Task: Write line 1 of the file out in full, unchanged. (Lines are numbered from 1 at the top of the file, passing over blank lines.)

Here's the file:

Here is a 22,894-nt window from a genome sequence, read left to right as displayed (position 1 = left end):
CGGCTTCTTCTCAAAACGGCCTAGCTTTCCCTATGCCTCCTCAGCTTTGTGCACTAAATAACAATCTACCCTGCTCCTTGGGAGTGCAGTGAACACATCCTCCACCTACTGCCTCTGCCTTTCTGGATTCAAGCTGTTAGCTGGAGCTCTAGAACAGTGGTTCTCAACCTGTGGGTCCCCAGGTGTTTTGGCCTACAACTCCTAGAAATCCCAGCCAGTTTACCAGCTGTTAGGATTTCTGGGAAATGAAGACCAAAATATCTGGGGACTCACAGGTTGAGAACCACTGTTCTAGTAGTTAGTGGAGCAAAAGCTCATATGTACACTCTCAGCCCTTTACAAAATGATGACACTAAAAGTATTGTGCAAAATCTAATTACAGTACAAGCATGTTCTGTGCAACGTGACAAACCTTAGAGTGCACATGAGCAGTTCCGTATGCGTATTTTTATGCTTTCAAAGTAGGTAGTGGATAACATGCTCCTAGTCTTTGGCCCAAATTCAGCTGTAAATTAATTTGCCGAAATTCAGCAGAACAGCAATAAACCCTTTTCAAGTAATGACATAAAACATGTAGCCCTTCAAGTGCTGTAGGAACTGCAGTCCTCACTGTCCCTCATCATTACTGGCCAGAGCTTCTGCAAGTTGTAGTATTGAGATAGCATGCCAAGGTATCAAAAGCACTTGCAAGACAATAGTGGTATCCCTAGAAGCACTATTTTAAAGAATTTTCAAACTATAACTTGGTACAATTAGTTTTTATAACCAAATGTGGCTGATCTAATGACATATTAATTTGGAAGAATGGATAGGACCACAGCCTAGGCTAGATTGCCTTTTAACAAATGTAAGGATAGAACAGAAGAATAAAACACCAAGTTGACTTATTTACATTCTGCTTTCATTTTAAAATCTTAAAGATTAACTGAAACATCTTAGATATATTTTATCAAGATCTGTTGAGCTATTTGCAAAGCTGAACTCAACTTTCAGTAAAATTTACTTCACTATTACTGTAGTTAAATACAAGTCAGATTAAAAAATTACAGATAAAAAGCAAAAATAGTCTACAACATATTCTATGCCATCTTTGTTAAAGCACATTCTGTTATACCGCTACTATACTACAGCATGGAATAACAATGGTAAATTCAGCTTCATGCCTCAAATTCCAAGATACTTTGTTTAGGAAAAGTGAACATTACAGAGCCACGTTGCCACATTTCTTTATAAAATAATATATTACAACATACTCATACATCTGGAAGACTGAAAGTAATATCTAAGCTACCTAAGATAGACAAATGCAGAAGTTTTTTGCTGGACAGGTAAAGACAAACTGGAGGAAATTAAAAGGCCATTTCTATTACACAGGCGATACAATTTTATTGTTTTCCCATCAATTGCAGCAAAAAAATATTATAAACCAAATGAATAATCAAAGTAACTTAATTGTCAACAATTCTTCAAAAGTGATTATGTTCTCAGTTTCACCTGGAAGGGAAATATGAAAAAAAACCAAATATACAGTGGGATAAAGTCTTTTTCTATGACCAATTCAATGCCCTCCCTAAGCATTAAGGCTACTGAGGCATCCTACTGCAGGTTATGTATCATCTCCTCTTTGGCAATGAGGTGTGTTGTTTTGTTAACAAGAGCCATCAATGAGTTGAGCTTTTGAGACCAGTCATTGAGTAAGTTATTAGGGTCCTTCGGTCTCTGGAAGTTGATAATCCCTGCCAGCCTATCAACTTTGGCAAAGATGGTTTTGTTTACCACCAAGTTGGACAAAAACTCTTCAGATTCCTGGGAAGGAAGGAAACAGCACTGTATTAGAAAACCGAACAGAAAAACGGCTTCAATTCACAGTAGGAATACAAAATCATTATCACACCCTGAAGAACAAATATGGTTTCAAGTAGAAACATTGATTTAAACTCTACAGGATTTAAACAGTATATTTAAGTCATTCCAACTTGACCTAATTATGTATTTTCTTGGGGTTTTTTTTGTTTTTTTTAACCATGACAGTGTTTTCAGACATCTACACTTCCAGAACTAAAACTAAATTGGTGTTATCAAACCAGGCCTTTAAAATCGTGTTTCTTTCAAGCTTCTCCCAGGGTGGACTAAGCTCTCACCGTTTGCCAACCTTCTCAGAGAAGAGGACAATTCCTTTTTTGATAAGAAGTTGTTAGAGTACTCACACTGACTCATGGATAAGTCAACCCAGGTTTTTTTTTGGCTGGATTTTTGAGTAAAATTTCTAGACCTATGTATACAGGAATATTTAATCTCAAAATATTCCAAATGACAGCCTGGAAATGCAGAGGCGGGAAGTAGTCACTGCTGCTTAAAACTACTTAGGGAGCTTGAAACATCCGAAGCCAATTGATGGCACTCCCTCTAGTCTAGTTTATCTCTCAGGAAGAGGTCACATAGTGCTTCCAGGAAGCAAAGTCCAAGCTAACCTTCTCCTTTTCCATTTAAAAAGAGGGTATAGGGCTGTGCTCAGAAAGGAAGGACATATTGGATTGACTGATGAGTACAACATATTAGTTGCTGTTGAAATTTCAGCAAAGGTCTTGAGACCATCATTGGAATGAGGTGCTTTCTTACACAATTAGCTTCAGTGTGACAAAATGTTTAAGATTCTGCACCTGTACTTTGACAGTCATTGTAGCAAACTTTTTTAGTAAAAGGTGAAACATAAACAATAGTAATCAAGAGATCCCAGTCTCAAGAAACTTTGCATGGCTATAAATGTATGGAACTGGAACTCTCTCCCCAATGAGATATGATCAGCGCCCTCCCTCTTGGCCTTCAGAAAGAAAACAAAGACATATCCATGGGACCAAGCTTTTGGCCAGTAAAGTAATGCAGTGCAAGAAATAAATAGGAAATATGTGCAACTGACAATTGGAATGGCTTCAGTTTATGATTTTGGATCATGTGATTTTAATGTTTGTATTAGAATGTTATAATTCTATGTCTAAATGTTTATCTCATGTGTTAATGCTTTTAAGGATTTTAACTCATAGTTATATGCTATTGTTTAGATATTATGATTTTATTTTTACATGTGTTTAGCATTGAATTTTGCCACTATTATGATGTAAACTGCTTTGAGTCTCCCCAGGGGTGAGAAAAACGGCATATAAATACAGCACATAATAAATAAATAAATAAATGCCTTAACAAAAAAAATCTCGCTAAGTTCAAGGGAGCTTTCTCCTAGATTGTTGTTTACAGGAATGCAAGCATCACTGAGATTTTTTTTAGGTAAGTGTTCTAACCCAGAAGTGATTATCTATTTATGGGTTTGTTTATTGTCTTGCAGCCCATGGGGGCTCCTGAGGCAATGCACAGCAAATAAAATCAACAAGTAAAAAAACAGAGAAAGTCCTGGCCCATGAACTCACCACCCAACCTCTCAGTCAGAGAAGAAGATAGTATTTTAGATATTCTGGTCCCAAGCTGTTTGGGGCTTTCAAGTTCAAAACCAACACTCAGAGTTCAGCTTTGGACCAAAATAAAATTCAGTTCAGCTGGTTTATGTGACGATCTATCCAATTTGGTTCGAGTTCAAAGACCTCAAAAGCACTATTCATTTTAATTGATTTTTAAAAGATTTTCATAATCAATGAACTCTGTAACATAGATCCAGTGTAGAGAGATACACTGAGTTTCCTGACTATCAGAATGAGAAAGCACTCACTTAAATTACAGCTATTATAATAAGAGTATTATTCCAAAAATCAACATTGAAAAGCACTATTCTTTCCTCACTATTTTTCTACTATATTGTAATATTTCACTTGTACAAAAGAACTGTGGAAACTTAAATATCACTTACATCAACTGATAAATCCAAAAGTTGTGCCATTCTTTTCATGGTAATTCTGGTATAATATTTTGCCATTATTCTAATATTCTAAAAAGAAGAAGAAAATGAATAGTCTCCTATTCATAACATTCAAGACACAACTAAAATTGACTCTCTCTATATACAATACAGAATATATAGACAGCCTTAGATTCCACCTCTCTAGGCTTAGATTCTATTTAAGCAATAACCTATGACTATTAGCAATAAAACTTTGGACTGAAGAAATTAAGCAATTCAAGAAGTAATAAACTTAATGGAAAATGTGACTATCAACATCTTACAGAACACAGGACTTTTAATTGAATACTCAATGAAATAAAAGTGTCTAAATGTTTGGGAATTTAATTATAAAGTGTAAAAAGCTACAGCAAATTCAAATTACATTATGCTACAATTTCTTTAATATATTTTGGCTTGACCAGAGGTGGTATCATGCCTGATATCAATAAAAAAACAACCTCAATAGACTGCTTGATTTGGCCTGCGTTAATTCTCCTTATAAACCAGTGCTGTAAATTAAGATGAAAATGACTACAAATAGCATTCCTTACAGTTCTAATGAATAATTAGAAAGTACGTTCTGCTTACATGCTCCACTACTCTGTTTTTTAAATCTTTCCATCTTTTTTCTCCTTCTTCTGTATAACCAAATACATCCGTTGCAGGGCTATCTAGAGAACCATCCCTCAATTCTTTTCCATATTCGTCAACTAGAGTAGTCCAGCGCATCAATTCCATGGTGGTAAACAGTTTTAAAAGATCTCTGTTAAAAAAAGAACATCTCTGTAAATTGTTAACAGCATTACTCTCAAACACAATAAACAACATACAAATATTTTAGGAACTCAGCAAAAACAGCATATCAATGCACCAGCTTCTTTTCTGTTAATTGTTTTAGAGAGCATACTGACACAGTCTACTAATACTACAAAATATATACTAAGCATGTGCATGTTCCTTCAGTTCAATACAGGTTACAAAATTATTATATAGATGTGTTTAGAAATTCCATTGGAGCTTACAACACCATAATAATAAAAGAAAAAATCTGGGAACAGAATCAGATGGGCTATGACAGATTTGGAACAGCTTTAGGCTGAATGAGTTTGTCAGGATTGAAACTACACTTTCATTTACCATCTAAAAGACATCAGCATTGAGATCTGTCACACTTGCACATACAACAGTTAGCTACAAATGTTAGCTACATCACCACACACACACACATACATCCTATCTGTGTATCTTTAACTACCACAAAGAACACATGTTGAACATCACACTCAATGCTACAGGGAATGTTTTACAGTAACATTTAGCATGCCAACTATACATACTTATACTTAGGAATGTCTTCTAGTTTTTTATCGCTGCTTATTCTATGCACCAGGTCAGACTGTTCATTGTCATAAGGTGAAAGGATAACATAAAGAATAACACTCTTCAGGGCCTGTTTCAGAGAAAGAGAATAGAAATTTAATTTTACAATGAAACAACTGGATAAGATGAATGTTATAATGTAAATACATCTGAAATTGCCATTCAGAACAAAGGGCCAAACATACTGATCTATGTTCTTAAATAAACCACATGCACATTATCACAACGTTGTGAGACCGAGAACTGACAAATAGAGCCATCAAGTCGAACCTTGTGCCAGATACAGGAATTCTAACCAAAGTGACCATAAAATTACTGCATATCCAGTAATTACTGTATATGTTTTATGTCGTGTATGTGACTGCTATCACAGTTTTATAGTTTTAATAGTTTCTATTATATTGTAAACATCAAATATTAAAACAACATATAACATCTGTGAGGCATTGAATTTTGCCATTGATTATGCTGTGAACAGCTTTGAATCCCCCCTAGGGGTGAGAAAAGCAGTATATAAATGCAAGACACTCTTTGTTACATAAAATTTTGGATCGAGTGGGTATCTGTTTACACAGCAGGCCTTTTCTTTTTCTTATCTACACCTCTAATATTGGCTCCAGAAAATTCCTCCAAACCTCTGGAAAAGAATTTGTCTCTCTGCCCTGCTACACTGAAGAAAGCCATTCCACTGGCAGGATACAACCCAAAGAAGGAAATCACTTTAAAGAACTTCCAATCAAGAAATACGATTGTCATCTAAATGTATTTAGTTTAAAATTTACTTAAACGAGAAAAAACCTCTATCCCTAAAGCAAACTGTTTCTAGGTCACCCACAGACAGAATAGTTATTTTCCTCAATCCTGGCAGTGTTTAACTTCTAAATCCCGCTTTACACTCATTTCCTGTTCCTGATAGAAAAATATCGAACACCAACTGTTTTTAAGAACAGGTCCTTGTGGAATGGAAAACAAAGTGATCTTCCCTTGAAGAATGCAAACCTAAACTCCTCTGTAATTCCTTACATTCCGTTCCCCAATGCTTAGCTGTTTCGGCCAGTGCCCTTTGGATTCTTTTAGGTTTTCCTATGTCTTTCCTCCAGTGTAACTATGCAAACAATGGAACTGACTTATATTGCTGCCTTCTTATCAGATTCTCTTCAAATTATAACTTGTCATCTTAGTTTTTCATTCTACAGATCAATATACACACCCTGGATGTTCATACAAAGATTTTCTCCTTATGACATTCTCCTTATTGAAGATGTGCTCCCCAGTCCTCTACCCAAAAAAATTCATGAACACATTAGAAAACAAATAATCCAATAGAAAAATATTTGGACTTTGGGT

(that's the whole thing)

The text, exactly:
Here is a 22,894-nt window from a genome sequence, read left to right as displayed (position 1 = left end):